New Vaccine Side Effect Discovered, Doctors Say
Some people who've gotten the COVID-19 vaccine are experiencing a delayed reaction to the shot, developing redness, itching or swelling in their injection arm a week or more after they've been vaccinated. Experts don't know why this happens, but the reactions seem to be harmless, reports the New York Times. This week, a group of doctors published a letter published in the New England Journal of Medicine to let patients know they're not experiencing an infection and they're safe to get their second dose of the vaccine. Read on to discover more—and to ensure your health and the health of others, don't miss these Sure Signs You've Already Had Coronavirus.
It's "Normal to Get Redness, Itching and Swelling," Say Some Doctors
"We modified our patient handout once we started seeing this," Dr. Kimberly G. Blumenthal, an author of the letter and an allergist at Massachusetts General Hospital, told the Times. "We had said it was normal to get redness, itching and swelling when you get the vaccine. We changed the wording to say it can also start seven to 10 days after you get the vaccine."
The letter discussed the cases of 12 patients who developed a reaction in their arm four to 11 days after receiving the Moderna vaccine. (The median was eight days.) Five people developed large, raised skin rashes measuring more than 10 centimeters near the injection site. One person developed a rash on their palm, another on their elbow. The symptoms lasted a median of six days.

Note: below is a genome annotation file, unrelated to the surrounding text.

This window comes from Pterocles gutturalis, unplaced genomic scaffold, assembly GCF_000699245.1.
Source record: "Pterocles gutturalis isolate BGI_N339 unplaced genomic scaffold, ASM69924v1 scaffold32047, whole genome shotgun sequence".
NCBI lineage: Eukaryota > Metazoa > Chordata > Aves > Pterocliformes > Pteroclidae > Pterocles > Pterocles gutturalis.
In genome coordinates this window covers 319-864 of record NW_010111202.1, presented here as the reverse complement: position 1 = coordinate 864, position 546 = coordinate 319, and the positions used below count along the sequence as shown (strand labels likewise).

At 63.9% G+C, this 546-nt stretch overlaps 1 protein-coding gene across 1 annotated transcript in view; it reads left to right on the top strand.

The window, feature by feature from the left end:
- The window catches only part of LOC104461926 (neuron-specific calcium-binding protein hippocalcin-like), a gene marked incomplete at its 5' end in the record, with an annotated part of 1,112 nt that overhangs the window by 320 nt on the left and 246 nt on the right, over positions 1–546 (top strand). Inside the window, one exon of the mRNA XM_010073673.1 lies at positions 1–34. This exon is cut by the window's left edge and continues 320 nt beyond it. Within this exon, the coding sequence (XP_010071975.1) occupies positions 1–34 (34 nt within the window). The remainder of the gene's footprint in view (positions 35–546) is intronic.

How to Deal With "COVID Arm"
On its website, the CDC refers to the phenomenon as "COVID arm." "CDC has learned of reports that some people have experienced a red, itchy, swollen, or painful rash where they got the shot," the agency says. "These rashes can start a few days to more than a week after the first shot and are sometimes quite large."
The agency recommends taking an antihistamine or over-the-counter pain reliever for any itching or pain, adding that COVID arm shouldn't prevent you from getting your second shot if your vaccine is a two-shot regimen. "Tell your vaccination provider that you experienced a rash or 'COVID arm' after the first shot," the agency says. "Your vaccination provider may recommend that you get the second shot in the opposite arm."
As of March 4, about 27.7 million people in the U.S. have been fully vaccinated against COVID.
How to survive this pandemic
As for yourself, do everything you can to prevent getting—and spreading—COVID-19 in the first place: Wear a face mask, get tested if you think you have coronavirus, avoid crowds (and bars, and house parties), practice social distancing, only run essential errands, wash your hands regularly, disinfect frequently touched surfaces, and to get through this pandemic at your healthiest, don't miss these 35 Places You're Most Likely to Catch COVID.